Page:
Vaughan's dialogue and pacing are as sharp as ever, mixing his unique brand of speaking with a Shakespearean ability to create new worlds through new words (like nyms). This future world is molded with relative ease, striking cords of the familiar, while still maintaining a level of discovery. New concepts are introduced in a commonplace manner with enough emphasis that both the characters and the audience are left wanting. With a single utterance, "Shit. Is that a dreamcoat?" the reader is left with his or her emotions matching that of the journalistic pursuer in the first sequence. We feel as foreign and new in this future landscape as this initial antagonist; it seems as though only the protagonist seems to know where he and this
story are headed. That is, until the final scene.
Vaughan is a great writer and his manipulation of the language to create an exciting landscape is a marvel in of itself, but it's the man creating those landscapes that brings the book to life. For most of the book, Marcos Martin is simply showing off. His kinetic style uses an abstract nature to create scenes that look science fiction, but add the mundanity of everyday life in a way that's pure Steve Ditko. It's strange to see so many costumed figures just walking about; never soaring nor leaping, but Martin brings this reality to the forefront of our minds in a way that continually draws us in. He also does a great job of playing to the strengths of the widescreen format, despite being known for his unique layouts. This is a book that begs to be read slowly. With each image of future landscape, there's miles of detail just waiting to be pored over and examined. It's this that makes The Private Eye such an immersive experience; it's fiction that pulls you from your reality and places you in another.
The work of colorist Munsta Vicente is not something to be easily ignored either. The pink-shaded skies reflecting from an illuminated city demonstrate that Vicente understands something that far too few colorists in modern comics understand: color invokes mood. A photorealistic color scheme brings about exactly that: realism. But the landscapes of The Private Eye aren't of the world outside your window; they're of the world inside your head, tomorrows from our dreams. Together with Marcos Martin, Vicente's colors remind us that despite all our feelings that we live in the future, there's still so much more that's yet to come.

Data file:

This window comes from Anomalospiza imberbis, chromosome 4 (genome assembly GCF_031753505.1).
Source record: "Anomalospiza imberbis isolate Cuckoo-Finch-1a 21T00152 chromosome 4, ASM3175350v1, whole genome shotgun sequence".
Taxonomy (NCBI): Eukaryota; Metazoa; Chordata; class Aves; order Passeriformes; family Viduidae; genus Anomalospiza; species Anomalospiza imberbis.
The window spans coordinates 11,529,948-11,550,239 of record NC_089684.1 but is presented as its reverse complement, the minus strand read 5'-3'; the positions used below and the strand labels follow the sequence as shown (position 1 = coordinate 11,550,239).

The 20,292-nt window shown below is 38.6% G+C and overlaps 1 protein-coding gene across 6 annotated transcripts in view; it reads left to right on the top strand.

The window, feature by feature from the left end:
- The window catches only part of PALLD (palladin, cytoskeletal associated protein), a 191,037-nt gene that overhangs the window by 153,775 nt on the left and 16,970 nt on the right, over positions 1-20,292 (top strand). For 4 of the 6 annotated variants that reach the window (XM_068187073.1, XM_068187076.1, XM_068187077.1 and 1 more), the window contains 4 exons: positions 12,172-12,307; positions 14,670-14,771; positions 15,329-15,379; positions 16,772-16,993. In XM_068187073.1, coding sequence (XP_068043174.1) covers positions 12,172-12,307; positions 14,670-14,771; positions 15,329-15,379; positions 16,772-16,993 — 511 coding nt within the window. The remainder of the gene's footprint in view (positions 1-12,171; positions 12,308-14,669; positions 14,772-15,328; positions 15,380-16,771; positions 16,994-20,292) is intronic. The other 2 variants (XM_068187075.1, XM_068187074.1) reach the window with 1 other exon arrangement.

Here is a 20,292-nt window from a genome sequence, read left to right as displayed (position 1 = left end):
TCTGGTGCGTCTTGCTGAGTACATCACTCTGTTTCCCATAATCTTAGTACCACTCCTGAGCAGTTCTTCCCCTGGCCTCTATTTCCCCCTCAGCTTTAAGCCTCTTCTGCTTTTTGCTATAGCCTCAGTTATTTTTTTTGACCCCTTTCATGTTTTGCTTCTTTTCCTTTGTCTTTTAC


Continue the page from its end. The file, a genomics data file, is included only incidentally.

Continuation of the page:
My only true critique of this series is that it feels somewhat underwhelming in length, but most of that can be attributed to it's method of distribution, the digital format. If we consider these pages to be halves, then that makes this a 16-page comic book, which isn't much, especially with the introductory sequence taking so much of that space. Another complaint is that we don't really know when the next issue is coming. I certainly don't want some fill-in artist nonsense, but the creators' promise to deliver issues when they're completed isn't exactly reassuring.
If you haven't heard enough by now, stop what you're doing and go buy this book. You can pay whatever you like, but please, pay more than 99 cents so the series can reach its conclusion. Because remember, for every time you pay only 99 cents, there's some fucker paying 77.
You can buy issues of The Private Eye digitally at Panel Syndicate.
Tyler Gross enjoys comic books, but likes to think he's a lot more handsome than that guy you're picturing in your head right now. By day, he's a college student and behavioral therapist for children with autism; by night, he writes all the jokes that end up on the insides of popsicles.